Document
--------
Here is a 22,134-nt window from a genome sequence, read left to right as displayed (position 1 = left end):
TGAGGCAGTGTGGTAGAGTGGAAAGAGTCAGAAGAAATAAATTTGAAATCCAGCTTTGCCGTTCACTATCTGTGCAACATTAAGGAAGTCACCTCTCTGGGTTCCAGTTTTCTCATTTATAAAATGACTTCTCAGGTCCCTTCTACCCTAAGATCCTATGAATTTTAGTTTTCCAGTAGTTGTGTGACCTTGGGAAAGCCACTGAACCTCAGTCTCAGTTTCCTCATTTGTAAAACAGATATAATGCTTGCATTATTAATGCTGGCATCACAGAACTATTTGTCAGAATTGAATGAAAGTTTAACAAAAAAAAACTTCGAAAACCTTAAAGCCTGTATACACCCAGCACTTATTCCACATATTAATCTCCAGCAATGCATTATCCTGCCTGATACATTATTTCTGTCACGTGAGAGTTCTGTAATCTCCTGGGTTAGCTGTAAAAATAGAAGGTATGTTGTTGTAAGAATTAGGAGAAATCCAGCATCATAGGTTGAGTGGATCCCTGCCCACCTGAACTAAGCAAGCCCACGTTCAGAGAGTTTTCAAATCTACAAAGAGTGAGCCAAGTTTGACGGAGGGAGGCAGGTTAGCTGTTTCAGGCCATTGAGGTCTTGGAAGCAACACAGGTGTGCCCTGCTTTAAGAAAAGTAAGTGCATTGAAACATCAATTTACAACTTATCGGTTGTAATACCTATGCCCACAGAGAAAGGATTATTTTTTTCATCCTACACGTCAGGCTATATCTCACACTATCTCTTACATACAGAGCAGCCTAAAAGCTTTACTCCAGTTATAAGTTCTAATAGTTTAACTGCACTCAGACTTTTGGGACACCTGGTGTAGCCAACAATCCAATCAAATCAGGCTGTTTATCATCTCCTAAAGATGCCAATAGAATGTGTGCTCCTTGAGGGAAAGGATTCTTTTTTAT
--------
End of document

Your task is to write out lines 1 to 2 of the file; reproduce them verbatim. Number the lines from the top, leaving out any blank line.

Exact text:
Here is a 22,134-nt window from a genome sequence, read left to right as displayed (position 1 = left end):
TGAGGCAGTGTGGTAGAGTGGAAAGAGTCAGAAGAAATAAATTTGAAATCCAGCTTTGCCGTTCACTATCTGTGCAACATTAAGGAAGTCACCTCTCTGGGTTCCAGTTTTCTCATTTATAAAATGACTTCTCAGGTCCCTTCTACCCTAAGATCCTATGAATTTTAGTTTTCCAGTAGTTGTGTGACCTTGGGAAAGCCACTGAACCTCAGTCTCAGTTTCCTCATTTGTAAAACAGATATAATGCTTGCATTATTAATGCTGGCATCACAGAACTATTTGTCAGAATTGAATGAAAGTTTAACAAAAAAAAACTTCGAAAACCTTAAAGCCTGTATACACCCAGCACTTATTCCACATATTAATCTCCAGCAATGCATTATCCTGCCTGATACATTATTTCTGTCACGTGAGAGTTCTGTAATCTCCTGGGTTAGCTGTAAAAATAGAAGGTATGTTGTTGTAAGAATTAGGAGAAATCCAGCATCATAGGTTGAGTGGATCCCTGCCCACCTGAACTAAGCAAGCCCACGTTCAGAGAGTTTTCAAATCTACAAAGAGTGAGCCAAGTTTGACGGAGGGAGGCAGGTTAGCTGTTTCAGGCCATTGAGGTCTTGGAAGCAACACAGGTGTGCCCTGCTTTAAGAAAAGTAAGTGCATTGAAACATCAATTTACAACTTATCGGTTGTAATACCTATGCCCACAGAGAAAGGATTATTTTTTTCATCCTACACGTCAGGCTATATCTCACACTATCTCTTACATACAGAGCAGCCTAAAAGCTTTACTCCAGTTATAAGTTCTAATAGTTTAACTGCACTCAGACTTTTGGGACACCTGGTGTAGCCAACAATCCAATCAAATCAGGCTGTTTATCATCTCCTAAAGATGCCAATAGAATGTGTGCTCCTTGAGGGAAAGGATTCTTTTTTAT